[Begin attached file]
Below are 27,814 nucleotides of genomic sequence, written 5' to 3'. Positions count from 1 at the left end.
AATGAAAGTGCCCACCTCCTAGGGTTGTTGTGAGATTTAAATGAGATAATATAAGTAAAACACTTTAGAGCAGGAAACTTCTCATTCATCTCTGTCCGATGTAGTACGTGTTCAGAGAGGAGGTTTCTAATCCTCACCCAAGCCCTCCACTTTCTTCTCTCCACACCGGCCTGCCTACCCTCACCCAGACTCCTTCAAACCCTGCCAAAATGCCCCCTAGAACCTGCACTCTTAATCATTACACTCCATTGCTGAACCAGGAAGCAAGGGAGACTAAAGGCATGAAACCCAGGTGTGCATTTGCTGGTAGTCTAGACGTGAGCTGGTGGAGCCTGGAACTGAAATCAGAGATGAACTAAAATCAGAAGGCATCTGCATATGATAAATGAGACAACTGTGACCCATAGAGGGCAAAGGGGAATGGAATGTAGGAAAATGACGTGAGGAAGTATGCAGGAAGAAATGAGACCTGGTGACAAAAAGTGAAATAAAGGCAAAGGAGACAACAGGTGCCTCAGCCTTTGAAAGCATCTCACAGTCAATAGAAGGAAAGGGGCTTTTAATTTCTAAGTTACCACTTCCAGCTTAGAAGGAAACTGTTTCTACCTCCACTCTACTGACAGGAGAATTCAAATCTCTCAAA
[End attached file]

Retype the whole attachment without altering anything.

Below are 27,814 nucleotides of genomic sequence, written 5' to 3'. Positions count from 1 at the left end.
AATGAAAGTGCCCACCTCCTAGGGTTGTTGTGAGATTTAAATGAGATAATATAAGTAAAACACTTTAGAGCAGGAAACTTCTCATTCATCTCTGTCCGATGTAGTACGTGTTCAGAGAGGAGGTTTCTAATCCTCACCCAAGCCCTCCACTTTCTTCTCTCCACACCGGCCTGCCTACCCTCACCCAGACTCCTTCAAACCCTGCCAAAATGCCCCCTAGAACCTGCACTCTTAATCATTACACTCCATTGCTGAACCAGGAAGCAAGGGAGACTAAAGGCATGAAACCCAGGTGTGCATTTGCTGGTAGTCTAGACGTGAGCTGGTGGAGCCTGGAACTGAAATCAGAGATGAACTAAAATCAGAAGGCATCTGCATATGATAAATGAGACAACTGTGACCCATAGAGGGCAAAGGGGAATGGAATGTAGGAAAATGACGTGAGGAAGTATGCAGGAAGAAATGAGACCTGGTGACAAAAAGTGAAATAAAGGCAAAGGAGACAACAGGTGCCTCAGCCTTTGAAAGCATCTCACAGTCAATAGAAGGAAAGGGGCTTTTAATTTCTAAGTTACCACTTCCAGCTTAGAAGGAAACTGTTTCTACCTCCACTCTACTGACAGGAGAATTCAAATCTCTCAAA